Polymeric, or “rubber”, expansion joint materials are the oldest and most widely used of any material available. These materials have excellent strength, flexibility, and have superior abrasion resistance to the attack of fly ash and other particulates. They are much lighter and easier to install than the older metal joints. They are also excellent for sound and vibration dampening. With proper set back from the gas flow, these products require no special baffles or flow liners.
Typically, this type joint is composed of a reinforced multi-ply construction similar to that of a conventional conveyor belt. Now, the reinforcements are usually fiberglass, Aramid/Glass combinations, stainless steel wire, or some combination. There are three polymers which have become the materials of choice: Fluoroelastomer, Chlorinated Isobutylene Isoprene, and Ethylene Propylene Dimonomer.
Fluoroelastomers (FKM) are manufactured in the U.S. by DuPont (Viton) and 3M (Fluorel). This elastomer has outstanding resistance to chemicals, oils, and heat when compared to any other rubber products. Specifically compounded terpolymers have been found to offer the best performance in a flue gas environment. This polymer will run at 400º F indefinitely, and will take short excursions to 700º F. Reinforced fluoroelastmers have been in use in power plants since 1971.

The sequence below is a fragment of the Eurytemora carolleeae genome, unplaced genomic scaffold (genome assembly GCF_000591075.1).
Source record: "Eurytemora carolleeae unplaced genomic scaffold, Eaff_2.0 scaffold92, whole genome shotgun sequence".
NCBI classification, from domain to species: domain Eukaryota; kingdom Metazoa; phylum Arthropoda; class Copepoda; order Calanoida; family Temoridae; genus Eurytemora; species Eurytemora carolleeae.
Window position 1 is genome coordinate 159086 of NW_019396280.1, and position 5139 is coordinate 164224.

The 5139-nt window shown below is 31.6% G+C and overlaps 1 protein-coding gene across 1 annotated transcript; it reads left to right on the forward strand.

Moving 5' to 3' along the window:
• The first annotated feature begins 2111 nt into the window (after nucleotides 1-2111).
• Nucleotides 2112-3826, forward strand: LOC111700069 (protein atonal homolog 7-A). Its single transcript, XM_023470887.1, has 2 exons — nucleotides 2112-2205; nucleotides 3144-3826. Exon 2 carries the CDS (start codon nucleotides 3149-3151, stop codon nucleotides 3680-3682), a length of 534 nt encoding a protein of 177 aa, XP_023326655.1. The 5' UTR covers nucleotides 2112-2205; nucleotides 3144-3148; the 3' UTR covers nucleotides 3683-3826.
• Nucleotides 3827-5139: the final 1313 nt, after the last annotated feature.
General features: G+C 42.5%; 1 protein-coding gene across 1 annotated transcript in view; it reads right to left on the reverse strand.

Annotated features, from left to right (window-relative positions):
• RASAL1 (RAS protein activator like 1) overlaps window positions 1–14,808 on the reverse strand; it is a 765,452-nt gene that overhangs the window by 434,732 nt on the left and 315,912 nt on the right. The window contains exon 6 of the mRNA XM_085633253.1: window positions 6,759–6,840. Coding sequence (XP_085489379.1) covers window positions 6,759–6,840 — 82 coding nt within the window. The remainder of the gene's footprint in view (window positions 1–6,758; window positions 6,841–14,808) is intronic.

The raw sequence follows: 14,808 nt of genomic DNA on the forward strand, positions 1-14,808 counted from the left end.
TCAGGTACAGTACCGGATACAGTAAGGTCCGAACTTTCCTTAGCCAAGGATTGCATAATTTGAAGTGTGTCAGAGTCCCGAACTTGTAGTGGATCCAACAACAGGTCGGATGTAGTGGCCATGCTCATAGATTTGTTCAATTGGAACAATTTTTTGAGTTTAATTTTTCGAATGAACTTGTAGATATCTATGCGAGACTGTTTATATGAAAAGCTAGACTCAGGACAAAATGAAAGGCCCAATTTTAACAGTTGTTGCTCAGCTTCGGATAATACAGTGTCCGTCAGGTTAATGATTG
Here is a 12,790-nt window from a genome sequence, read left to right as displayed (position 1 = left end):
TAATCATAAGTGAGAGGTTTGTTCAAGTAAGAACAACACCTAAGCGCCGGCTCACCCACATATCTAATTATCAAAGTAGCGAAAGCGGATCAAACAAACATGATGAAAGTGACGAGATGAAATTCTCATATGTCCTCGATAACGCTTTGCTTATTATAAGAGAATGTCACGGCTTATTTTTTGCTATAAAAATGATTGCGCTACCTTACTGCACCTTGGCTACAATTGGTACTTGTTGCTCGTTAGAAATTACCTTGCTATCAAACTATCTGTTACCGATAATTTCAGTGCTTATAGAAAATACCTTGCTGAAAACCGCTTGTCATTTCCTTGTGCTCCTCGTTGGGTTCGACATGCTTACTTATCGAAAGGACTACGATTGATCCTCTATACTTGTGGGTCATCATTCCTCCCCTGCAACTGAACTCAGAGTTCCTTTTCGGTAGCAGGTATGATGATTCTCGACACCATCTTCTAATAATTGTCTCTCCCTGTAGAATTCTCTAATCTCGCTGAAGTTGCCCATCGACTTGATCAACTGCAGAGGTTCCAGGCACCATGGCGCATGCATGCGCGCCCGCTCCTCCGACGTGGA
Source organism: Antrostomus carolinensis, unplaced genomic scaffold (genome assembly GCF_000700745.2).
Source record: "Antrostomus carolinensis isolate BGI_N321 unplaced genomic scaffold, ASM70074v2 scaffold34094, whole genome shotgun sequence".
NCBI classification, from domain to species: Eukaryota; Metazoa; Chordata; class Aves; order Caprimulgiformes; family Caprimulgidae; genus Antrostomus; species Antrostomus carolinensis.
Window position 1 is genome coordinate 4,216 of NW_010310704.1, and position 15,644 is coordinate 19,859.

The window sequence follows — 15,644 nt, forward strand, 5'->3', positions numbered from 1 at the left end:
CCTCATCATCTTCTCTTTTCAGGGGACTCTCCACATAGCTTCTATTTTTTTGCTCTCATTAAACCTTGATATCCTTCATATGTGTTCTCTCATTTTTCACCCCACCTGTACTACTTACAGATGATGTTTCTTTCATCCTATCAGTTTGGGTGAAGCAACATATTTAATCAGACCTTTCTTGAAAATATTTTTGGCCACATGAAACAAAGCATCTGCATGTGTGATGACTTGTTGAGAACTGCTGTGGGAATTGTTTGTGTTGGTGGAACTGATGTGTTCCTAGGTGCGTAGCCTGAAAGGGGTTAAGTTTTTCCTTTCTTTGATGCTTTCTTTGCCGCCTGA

Chlorobutyl (CIIR) has outstanding resistance to ozone and oxidizing chemicals including some mineral acids and ketones. Chlorobutyl has good tensile strength, flexibility, and low gas permeability. This product has good temperature resistance with a maximum of 300º F continuous and excursions to 350º F. Chlorobutyl joints have been used in power plants since 1964.
Ethylene Propylene Dimonomer (EPDM) is a good, low-cost terpolymer with high tensile strength and flexibility. It has excellent resistance to oxygen and ozone. It has good flexing characteristics, low compression set, and good heat resistance up to 325º F continuous. It has excellent chemical and steam resistance. EPDM joints have been used in power plants since 1977.